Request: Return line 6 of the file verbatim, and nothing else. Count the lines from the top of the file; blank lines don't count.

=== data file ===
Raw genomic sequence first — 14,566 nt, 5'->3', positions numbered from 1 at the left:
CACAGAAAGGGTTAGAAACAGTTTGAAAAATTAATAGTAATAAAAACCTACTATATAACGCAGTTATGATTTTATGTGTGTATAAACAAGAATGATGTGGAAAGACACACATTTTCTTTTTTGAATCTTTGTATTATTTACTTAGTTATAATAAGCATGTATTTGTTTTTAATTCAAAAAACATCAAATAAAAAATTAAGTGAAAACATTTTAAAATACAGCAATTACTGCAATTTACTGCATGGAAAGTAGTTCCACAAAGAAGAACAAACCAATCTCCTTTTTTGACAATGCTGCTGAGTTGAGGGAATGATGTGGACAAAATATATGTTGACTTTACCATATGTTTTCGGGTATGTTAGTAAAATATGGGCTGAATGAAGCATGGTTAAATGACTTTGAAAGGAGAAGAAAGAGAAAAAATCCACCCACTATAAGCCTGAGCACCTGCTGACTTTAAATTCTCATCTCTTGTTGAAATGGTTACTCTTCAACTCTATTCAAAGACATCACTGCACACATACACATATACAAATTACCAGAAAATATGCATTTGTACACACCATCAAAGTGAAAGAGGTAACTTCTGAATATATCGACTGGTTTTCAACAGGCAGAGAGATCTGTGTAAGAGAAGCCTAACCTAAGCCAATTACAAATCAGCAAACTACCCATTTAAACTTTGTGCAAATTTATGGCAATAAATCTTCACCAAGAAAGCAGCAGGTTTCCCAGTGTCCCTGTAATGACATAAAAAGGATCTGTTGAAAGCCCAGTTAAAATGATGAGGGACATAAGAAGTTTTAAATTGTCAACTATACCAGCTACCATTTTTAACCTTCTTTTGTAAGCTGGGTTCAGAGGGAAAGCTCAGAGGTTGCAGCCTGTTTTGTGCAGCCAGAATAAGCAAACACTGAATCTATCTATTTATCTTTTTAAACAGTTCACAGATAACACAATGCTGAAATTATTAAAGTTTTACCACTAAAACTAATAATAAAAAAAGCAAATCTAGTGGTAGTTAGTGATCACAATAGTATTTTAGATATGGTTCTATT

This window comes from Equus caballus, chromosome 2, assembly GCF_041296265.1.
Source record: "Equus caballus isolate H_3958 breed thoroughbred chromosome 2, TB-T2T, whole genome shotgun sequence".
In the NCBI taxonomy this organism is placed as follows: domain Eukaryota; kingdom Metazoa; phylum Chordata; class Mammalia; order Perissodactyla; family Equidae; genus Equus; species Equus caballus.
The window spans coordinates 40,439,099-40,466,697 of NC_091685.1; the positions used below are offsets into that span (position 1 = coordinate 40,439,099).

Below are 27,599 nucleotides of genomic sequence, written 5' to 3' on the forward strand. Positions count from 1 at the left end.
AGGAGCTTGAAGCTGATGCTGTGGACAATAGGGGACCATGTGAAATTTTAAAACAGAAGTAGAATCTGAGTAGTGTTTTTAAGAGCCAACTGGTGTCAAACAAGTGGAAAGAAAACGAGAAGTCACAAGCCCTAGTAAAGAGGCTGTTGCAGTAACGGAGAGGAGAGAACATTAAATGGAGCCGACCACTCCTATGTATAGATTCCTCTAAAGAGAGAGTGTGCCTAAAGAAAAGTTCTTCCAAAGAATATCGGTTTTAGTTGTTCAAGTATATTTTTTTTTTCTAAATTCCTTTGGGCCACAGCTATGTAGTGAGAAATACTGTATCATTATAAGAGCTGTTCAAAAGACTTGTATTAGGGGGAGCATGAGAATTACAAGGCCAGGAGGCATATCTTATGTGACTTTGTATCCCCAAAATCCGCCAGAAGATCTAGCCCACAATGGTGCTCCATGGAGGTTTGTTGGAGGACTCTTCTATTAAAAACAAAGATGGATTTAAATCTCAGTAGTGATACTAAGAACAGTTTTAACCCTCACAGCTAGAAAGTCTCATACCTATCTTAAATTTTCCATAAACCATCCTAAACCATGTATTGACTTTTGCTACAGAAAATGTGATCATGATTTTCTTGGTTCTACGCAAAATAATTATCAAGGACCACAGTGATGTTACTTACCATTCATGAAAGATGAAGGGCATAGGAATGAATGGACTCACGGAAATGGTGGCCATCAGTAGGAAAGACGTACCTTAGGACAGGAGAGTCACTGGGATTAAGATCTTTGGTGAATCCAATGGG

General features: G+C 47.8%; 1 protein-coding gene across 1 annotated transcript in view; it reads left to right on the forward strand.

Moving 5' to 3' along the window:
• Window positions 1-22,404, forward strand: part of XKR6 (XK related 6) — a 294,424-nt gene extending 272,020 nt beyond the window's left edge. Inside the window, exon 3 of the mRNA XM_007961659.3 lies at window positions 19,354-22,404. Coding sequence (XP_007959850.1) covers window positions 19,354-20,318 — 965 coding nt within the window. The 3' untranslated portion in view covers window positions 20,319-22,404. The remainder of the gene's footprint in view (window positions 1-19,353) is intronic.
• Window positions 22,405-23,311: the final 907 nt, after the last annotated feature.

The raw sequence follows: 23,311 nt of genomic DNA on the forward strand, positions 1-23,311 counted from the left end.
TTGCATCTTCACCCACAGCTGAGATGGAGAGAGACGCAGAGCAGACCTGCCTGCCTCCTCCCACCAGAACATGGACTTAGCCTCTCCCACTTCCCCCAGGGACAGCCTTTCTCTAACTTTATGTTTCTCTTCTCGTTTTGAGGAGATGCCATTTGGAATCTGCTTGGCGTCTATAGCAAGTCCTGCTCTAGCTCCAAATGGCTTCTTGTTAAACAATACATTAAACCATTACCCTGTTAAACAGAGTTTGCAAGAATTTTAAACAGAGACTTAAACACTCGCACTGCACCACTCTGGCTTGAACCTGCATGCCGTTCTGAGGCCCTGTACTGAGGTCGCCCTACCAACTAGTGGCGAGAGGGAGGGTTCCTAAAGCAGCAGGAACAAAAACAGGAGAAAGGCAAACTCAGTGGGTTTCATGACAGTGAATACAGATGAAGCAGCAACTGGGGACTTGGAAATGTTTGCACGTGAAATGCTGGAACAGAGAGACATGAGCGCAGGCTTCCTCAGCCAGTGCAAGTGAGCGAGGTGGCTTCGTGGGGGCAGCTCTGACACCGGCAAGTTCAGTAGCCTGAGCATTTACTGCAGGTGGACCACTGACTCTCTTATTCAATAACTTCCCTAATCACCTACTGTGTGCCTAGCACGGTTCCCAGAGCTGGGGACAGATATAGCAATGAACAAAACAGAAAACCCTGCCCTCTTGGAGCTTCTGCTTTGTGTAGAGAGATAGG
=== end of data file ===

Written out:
The window spans coordinates 40,439,099-40,466,697 of NC_091685.1; the positions used below are offsets into that span (position 1 = coordinate 40,439,099).